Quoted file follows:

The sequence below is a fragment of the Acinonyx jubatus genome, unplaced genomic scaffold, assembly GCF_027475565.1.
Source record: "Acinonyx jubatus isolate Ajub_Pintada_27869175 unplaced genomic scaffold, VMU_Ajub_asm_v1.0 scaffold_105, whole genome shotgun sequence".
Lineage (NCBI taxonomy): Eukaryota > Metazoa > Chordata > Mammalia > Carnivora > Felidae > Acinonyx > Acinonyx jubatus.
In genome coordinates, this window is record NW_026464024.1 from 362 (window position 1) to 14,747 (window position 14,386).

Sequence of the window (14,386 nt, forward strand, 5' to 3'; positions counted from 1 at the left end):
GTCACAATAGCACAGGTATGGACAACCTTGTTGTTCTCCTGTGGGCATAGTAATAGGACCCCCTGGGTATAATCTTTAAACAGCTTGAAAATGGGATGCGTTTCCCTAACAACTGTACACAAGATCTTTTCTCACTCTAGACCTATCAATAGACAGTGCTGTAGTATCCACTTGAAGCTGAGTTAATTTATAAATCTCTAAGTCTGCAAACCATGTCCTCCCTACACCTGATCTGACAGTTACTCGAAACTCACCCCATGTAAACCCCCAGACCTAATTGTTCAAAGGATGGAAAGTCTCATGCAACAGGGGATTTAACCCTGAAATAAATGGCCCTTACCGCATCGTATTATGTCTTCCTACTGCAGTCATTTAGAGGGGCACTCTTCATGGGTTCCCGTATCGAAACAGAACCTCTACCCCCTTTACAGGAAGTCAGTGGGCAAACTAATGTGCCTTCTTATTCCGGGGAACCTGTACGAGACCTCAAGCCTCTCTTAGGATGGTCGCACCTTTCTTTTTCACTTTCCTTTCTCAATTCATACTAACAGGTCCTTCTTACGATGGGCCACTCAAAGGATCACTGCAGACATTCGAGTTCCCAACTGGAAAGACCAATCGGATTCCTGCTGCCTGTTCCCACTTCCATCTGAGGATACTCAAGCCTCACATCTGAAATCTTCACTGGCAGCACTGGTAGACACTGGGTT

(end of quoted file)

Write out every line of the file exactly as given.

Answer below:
The sequence below is a fragment of the Acinonyx jubatus genome, unplaced genomic scaffold, assembly GCF_027475565.1.
Source record: "Acinonyx jubatus isolate Ajub_Pintada_27869175 unplaced genomic scaffold, VMU_Ajub_asm_v1.0 scaffold_105, whole genome shotgun sequence".
Lineage (NCBI taxonomy): Eukaryota > Metazoa > Chordata > Mammalia > Carnivora > Felidae > Acinonyx > Acinonyx jubatus.
In genome coordinates, this window is record NW_026464024.1 from 362 (window position 1) to 14,747 (window position 14,386).

Sequence of the window (14,386 nt, forward strand, 5' to 3'; positions counted from 1 at the left end):
GTCACAATAGCACAGGTATGGACAACCTTGTTGTTCTCCTGTGGGCATAGTAATAGGACCCCCTGGGTATAATCTTTAAACAGCTTGAAAATGGGATGCGTTTCCCTAACAACTGTACACAAGATCTTTTCTCACTCTAGACCTATCAATAGACAGTGCTGTAGTATCCACTTGAAGCTGAGTTAATTTATAAATCTCTAAGTCTGCAAACCATGTCCTCCCTACACCTGATCTGACAGTTACTCGAAACTCACCCCATGTAAACCCCCAGACCTAATTGTTCAAAGGATGGAAAGTCTCATGCAACAGGGGATTTAACCCTGAAATAAATGGCCCTTACCGCATCGTATTATGTCTTCCTACTGCAGTCATTTAGAGGGGCACTCTTCATGGGTTCCCGTATCGAAACAGAACCTCTACCCCCTTTACAGGAAGTCAGTGGGCAAACTAATGTGCCTTCTTATTCCGGGGAACCTGTACGAGACCTCAAGCCTCTCTTAGGATGGTCGCACCTTTCTTTTTCACTTTCCTTTCTCAATTCATACTAACAGGTCCTTCTTACGATGGGCCACTCAAAGGATCACTGCAGACATTCGAGTTCCCAACTGGAAAGACCAATCGGATTCCTGCTGCCTGTTCCCACTTCCATCTGAGGATACTCAAGCCTCACATCTGAAATCTTCACTGGCAGCACTGGTAGACACTGGGTT